I recently recommended Julia Cameron’s book, The Artist’s Way, to a creative friend who has struggled with knowing how to best honor his creative impulse. Cameron’s book is really a 12-week, self-study boot camp for creativity, designed to release and renew creative energy and help the artist (or, would-be artist) focus on a life littered with creative pursuits.
One of the concepts Cameron introduces in the text is the idea of the “Artist Date,” a regularly scheduled foray into a new restaurant, a museum or gallery, a new physical activity, a new experience that the individual has always wanted to try.
The activity is meant to be a creative catalyst, but it doesn’t have to be directly related to any specific project or “goal” in the artist’s life. The artist date is a chance to pamper the intellect. The sights, sounds, smells, or knowledge gained should be added to the writer’s storehouse of general or background knowledge, that ultimate mashup of information that seeps into the artist’s work when it is needed and least expected.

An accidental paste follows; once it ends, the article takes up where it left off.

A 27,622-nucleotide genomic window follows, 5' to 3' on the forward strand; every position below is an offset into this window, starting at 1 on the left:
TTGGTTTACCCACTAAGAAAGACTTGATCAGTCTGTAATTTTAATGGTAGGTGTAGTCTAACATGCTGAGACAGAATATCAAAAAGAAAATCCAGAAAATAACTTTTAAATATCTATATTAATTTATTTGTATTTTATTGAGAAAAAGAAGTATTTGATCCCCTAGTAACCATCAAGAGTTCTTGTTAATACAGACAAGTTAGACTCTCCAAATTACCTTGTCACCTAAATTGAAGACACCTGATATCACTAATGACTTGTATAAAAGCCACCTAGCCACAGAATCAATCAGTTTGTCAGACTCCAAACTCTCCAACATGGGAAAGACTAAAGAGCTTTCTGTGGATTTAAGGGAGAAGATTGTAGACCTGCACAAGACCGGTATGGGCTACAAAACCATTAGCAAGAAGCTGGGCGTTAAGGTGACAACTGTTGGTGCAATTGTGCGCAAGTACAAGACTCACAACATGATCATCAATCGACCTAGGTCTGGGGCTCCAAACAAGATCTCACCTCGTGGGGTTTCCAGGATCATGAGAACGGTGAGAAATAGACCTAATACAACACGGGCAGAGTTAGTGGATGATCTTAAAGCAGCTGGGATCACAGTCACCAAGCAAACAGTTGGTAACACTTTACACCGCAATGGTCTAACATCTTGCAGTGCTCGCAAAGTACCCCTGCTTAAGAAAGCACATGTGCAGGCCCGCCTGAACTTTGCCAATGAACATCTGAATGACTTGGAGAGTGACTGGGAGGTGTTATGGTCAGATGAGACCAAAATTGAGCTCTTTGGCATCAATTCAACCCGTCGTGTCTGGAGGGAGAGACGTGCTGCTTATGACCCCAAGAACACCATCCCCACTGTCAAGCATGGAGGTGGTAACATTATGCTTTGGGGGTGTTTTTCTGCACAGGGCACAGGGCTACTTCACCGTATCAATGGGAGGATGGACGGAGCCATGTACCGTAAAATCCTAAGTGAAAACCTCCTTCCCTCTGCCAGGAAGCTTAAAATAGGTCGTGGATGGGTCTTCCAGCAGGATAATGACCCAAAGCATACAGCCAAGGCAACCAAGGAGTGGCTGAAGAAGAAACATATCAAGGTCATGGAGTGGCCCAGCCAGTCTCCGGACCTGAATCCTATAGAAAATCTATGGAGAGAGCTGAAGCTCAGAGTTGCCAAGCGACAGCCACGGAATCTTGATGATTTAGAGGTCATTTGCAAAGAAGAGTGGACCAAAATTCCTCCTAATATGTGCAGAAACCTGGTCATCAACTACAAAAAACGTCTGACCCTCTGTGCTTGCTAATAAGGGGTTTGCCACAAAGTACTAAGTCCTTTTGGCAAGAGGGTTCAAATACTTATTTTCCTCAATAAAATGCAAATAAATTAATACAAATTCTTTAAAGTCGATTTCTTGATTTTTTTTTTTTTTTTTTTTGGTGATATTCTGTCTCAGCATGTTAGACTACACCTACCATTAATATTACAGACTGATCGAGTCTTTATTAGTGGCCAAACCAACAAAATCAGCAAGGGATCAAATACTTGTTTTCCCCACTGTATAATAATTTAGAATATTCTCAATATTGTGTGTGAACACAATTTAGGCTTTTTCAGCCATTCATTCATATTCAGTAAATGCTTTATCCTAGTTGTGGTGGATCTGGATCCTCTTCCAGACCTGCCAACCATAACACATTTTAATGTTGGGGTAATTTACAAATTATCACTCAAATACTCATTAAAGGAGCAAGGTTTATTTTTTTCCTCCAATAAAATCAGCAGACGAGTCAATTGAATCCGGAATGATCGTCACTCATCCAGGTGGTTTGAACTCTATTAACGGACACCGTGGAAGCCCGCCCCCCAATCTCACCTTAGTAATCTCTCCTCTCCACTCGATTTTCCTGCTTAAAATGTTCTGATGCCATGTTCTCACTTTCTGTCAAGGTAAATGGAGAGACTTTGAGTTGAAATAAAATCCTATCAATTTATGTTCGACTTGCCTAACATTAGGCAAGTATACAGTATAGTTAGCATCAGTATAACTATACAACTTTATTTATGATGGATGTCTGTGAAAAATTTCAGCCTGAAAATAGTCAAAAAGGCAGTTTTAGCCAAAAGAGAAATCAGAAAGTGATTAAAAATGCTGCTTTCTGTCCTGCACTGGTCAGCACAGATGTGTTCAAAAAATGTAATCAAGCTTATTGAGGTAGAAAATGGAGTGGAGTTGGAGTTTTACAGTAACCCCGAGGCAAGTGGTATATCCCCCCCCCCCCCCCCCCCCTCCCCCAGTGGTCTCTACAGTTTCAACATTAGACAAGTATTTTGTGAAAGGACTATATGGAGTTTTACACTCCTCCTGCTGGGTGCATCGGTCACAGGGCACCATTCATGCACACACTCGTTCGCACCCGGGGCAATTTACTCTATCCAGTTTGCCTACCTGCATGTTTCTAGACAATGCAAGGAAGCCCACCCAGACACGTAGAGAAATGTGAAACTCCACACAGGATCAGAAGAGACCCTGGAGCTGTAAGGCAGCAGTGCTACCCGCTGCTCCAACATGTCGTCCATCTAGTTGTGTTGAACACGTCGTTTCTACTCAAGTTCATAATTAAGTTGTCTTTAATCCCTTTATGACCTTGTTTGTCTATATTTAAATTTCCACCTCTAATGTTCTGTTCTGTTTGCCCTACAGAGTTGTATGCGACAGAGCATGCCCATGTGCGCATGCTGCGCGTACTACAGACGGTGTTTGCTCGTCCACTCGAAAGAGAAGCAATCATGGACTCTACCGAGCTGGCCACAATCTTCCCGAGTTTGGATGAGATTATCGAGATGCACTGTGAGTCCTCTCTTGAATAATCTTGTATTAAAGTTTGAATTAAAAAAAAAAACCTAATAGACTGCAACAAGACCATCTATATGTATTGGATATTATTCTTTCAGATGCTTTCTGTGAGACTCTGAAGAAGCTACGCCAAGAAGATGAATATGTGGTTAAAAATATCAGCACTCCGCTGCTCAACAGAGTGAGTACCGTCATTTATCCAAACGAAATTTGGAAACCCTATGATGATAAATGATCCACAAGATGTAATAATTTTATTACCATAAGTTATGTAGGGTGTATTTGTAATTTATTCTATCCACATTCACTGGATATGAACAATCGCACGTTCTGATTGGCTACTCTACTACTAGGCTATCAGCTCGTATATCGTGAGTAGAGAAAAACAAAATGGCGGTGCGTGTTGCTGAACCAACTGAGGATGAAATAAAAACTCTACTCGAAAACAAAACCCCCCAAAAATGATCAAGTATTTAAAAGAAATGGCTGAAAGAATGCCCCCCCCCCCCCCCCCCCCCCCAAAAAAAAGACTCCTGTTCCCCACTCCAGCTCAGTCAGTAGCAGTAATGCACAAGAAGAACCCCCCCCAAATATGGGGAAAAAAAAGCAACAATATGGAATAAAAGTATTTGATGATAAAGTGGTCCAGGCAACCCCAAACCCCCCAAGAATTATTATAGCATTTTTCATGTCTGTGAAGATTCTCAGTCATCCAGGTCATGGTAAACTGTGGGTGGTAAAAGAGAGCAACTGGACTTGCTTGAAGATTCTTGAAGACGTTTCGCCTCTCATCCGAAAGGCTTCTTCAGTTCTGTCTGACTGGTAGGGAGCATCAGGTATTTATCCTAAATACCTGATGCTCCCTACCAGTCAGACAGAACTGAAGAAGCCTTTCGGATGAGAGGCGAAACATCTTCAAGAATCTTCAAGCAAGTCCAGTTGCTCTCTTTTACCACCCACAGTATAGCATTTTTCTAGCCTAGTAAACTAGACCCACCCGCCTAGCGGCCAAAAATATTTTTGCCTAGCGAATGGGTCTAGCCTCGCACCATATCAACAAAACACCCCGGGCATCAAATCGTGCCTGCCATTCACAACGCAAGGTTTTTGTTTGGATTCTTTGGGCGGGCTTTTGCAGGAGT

I’ve referenced Todd Henry’s book (The Accidental Creative) on several occasions on this blog. Henry advocates a similar concept to Cameron’s “Artist Date” when he talks about “quality stimuli.” In Henry’s writing, he acknowledges that we are all surrounded by a cacophony of white noise and he details how important it is for creatives to plan–intentionally and regularly–ways to include high-quality stimuli into our over-consumption of base-quality media.
This is exactly what the artist date does for us: It rips us away from the mundane, the vulgar, the soul-deadening white noise and it presents our creative self with something new, something different, something beautiful to latch on to. The artist date should shake us up, give us an a-ha moment or two, leave us nodding our head, or maybe even leave us speechless. In the end, the best artist dates leave us quiet, centered, contemplative.
If you’ve ever had a chronic tooth ache or other illness or pain that lingered, you have thought to yourself, at some point during that illness, “I want to feel well, again, but I can’t even remember what being well feels like!” This is the same sensation the inner artist is experiencing when you are stuck in the daily firestorm of phone calls, emails, TV commercials, too-loud car radios, and even louder, arguing neighbors. And, that’s just the start of the list of things that bombard us, day in and day out. Some of the crap we take in through our senses is our own choice. A lot of it is not. Replacing even a sliver of that white noise of modern life with a planned, high-quality experience will leave your inner artist free of the pain of constant media bombing, free to say, “Oh, yes! This! This is what it feels like to be well, to be free!”